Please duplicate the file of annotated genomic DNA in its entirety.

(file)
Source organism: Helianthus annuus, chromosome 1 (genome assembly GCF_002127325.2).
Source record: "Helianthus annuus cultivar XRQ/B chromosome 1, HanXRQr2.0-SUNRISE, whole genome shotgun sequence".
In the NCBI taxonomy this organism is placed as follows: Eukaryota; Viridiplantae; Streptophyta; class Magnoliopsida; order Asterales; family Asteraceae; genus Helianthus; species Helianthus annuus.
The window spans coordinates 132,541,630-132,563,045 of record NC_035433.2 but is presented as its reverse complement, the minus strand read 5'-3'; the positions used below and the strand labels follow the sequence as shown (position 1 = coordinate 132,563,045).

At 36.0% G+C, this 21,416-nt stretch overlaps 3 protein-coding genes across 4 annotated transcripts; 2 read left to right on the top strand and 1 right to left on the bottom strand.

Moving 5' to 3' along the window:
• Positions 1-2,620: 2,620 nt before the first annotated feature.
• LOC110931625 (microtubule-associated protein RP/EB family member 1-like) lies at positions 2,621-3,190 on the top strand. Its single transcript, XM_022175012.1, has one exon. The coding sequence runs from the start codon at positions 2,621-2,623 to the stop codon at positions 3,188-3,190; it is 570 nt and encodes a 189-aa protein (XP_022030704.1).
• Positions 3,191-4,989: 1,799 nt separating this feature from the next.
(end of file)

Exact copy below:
Source organism: Helianthus annuus, chromosome 1 (genome assembly GCF_002127325.2).
Source record: "Helianthus annuus cultivar XRQ/B chromosome 1, HanXRQr2.0-SUNRISE, whole genome shotgun sequence".
In the NCBI taxonomy this organism is placed as follows: Eukaryota; Viridiplantae; Streptophyta; class Magnoliopsida; order Asterales; family Asteraceae; genus Helianthus; species Helianthus annuus.
The window spans coordinates 132,541,630-132,563,045 of record NC_035433.2 but is presented as its reverse complement, the minus strand read 5'-3'; the positions used below and the strand labels follow the sequence as shown (position 1 = coordinate 132,563,045).

At 36.0% G+C, this 21,416-nt stretch overlaps 3 protein-coding genes across 4 annotated transcripts; 2 read left to right on the top strand and 1 right to left on the bottom strand.

Moving 5' to 3' along the window:
• Positions 1-2,620: 2,620 nt before the first annotated feature.
• LOC110931625 (microtubule-associated protein RP/EB family member 1-like) lies at positions 2,621-3,190 on the top strand. Its single transcript, XM_022175012.1, has one exon. The coding sequence runs from the start codon at positions 2,621-2,623 to the stop codon at positions 3,188-3,190; it is 570 nt and encodes a 189-aa protein (XP_022030704.1).
• Positions 3,191-4,989: 1,799 nt separating this feature from the next.